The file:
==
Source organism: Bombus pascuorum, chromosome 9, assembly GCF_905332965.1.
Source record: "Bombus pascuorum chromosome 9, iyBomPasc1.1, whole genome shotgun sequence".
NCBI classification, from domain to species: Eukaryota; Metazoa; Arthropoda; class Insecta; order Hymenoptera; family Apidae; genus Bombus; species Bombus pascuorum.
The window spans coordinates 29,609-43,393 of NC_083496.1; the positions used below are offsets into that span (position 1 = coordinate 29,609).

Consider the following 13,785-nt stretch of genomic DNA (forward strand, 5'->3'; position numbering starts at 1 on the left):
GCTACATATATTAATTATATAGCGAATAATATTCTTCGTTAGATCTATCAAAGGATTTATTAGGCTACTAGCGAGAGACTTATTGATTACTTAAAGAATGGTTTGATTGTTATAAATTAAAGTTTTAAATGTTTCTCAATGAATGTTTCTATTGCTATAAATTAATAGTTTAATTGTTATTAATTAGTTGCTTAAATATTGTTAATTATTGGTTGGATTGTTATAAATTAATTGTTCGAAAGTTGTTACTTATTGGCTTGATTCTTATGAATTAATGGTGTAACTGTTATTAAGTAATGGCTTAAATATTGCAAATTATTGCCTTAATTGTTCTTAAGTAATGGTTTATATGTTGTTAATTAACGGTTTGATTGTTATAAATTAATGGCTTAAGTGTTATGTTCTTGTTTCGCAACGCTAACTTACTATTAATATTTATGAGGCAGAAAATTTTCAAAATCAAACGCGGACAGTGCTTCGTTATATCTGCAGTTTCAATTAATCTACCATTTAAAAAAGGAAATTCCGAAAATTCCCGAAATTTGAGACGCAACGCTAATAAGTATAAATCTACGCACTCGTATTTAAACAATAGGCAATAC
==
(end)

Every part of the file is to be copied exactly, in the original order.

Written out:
Source organism: Bombus pascuorum, chromosome 9, assembly GCF_905332965.1.
Source record: "Bombus pascuorum chromosome 9, iyBomPasc1.1, whole genome shotgun sequence".
NCBI classification, from domain to species: Eukaryota; Metazoa; Arthropoda; class Insecta; order Hymenoptera; family Apidae; genus Bombus; species Bombus pascuorum.
The window spans coordinates 29,609-43,393 of NC_083496.1; the positions used below are offsets into that span (position 1 = coordinate 29,609).

Consider the following 13,785-nt stretch of genomic DNA (forward strand, 5'->3'; position numbering starts at 1 on the left):
GCTACATATATTAATTATATAGCGAATAATATTCTTCGTTAGATCTATCAAAGGATTTATTAGGCTACTAGCGAGAGACTTATTGATTACTTAAAGAATGGTTTGATTGTTATAAATTAAAGTTTTAAATGTTTCTCAATGAATGTTTCTATTGCTATAAATTAATAGTTTAATTGTTATTAATTAGTTGCTTAAATATTGTTAATTATTGGTTGGATTGTTATAAATTAATTGTTCGAAAGTTGTTACTTATTGGCTTGATTCTTATGAATTAATGGTGTAACTGTTATTAAGTAATGGCTTAAATATTGCAAATTATTGCCTTAATTGTTCTTAAGTAATGGTTTATATGTTGTTAATTAACGGTTTGATTGTTATAAATTAATGGCTTAAGTGTTATGTTCTTGTTTCGCAACGCTAACTTACTATTAATATTTATGAGGCAGAAAATTTTCAAAATCAAACGCGGACAGTGCTTCGTTATATCTGCAGTTTCAATTAATCTACCATTTAAAAAAGGAAATTCCGAAAATTCCCGAAATTTGAGACGCAACGCTAATAAGTATAAATCTACGCACTCGTATTTAAACAATAGGCAATAC